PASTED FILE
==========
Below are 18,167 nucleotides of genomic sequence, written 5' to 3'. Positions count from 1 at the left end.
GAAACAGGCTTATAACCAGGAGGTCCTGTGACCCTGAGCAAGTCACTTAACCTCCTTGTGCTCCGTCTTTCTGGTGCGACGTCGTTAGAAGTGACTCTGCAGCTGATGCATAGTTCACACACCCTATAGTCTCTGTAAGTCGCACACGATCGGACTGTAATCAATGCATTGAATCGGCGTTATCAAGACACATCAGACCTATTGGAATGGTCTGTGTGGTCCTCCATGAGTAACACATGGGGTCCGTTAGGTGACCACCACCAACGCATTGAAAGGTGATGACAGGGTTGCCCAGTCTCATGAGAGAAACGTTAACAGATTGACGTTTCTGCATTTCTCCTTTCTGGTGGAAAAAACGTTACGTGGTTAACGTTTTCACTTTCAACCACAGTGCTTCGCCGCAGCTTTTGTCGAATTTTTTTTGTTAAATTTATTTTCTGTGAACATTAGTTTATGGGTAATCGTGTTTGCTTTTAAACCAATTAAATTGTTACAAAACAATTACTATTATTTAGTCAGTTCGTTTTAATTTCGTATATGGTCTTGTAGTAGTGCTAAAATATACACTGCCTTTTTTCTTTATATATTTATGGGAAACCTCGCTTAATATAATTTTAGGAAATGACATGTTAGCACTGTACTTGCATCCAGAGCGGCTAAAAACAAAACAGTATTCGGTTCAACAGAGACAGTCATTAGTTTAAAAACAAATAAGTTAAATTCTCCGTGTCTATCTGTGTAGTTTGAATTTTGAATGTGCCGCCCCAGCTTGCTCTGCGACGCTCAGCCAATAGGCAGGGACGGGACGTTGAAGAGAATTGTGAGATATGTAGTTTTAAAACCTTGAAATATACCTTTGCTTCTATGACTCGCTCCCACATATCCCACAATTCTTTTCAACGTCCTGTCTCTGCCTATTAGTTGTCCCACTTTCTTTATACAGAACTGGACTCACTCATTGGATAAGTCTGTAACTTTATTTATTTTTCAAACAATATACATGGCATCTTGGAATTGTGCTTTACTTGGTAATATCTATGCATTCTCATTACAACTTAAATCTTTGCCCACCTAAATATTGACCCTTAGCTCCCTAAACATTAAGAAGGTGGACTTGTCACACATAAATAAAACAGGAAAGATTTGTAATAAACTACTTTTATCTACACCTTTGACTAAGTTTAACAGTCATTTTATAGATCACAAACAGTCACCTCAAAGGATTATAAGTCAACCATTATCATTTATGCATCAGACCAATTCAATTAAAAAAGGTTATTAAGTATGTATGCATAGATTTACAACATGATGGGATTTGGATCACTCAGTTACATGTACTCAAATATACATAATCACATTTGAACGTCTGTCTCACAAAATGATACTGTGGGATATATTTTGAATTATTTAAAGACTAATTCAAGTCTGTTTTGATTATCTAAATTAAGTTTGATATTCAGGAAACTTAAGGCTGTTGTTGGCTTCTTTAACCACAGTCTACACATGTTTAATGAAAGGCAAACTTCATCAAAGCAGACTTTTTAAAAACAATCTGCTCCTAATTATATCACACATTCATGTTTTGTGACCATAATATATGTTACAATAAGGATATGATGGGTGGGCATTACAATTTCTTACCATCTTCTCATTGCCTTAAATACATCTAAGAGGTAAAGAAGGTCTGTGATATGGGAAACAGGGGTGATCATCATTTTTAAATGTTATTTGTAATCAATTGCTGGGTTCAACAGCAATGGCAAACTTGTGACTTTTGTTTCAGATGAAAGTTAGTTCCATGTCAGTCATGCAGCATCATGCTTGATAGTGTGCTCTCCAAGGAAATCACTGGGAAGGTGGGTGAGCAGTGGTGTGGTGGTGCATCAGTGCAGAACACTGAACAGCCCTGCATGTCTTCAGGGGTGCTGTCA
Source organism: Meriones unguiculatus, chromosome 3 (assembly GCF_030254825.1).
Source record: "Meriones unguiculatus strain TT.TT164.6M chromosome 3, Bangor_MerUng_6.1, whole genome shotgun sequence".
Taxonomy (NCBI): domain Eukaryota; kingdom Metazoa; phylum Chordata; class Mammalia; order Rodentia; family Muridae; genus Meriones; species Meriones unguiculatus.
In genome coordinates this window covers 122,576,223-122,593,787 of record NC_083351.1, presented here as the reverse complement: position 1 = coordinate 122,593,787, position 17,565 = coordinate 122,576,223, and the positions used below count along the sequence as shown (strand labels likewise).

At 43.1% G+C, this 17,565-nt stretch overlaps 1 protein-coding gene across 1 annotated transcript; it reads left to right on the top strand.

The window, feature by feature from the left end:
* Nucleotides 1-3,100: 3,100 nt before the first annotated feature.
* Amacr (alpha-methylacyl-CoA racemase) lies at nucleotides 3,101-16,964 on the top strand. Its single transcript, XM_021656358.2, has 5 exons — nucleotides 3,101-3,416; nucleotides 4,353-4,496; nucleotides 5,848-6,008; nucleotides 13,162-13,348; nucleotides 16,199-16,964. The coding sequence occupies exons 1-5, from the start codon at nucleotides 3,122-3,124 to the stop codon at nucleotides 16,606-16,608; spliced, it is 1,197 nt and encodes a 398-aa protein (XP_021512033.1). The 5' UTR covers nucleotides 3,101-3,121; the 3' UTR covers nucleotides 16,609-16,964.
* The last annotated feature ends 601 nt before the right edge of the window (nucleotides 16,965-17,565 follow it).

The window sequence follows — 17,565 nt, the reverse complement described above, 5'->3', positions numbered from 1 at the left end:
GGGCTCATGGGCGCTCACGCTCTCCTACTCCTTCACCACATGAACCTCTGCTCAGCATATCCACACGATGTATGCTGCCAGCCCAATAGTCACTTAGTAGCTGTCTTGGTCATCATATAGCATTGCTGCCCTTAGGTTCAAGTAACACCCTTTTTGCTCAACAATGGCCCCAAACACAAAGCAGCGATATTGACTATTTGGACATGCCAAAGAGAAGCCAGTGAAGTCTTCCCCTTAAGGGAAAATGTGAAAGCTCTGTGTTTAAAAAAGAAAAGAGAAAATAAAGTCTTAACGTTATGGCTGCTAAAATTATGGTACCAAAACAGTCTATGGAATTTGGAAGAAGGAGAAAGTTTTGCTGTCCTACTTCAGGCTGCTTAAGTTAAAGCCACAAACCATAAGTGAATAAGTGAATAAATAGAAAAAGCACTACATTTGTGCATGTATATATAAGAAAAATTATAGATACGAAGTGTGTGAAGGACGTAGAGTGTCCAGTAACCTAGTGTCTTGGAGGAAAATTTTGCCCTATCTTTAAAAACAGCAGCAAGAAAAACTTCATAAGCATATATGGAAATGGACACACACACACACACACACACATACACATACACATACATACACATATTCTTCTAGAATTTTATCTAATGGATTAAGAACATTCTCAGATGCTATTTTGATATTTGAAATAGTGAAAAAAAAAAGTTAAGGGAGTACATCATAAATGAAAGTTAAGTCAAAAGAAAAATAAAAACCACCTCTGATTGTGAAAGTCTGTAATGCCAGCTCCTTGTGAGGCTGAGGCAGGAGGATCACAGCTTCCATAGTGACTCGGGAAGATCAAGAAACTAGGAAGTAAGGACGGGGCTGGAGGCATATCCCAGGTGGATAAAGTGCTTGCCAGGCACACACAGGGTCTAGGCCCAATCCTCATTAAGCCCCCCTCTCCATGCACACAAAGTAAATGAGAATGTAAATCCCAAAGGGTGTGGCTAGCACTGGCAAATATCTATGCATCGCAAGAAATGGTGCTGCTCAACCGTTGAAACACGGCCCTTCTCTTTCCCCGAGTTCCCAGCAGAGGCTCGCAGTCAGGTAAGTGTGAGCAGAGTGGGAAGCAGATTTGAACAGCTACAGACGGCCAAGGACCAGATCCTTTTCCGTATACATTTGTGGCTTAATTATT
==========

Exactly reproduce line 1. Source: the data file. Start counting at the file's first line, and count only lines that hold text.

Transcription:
Below are 18,167 nucleotides of genomic sequence, written 5' to 3'. Positions count from 1 at the left end.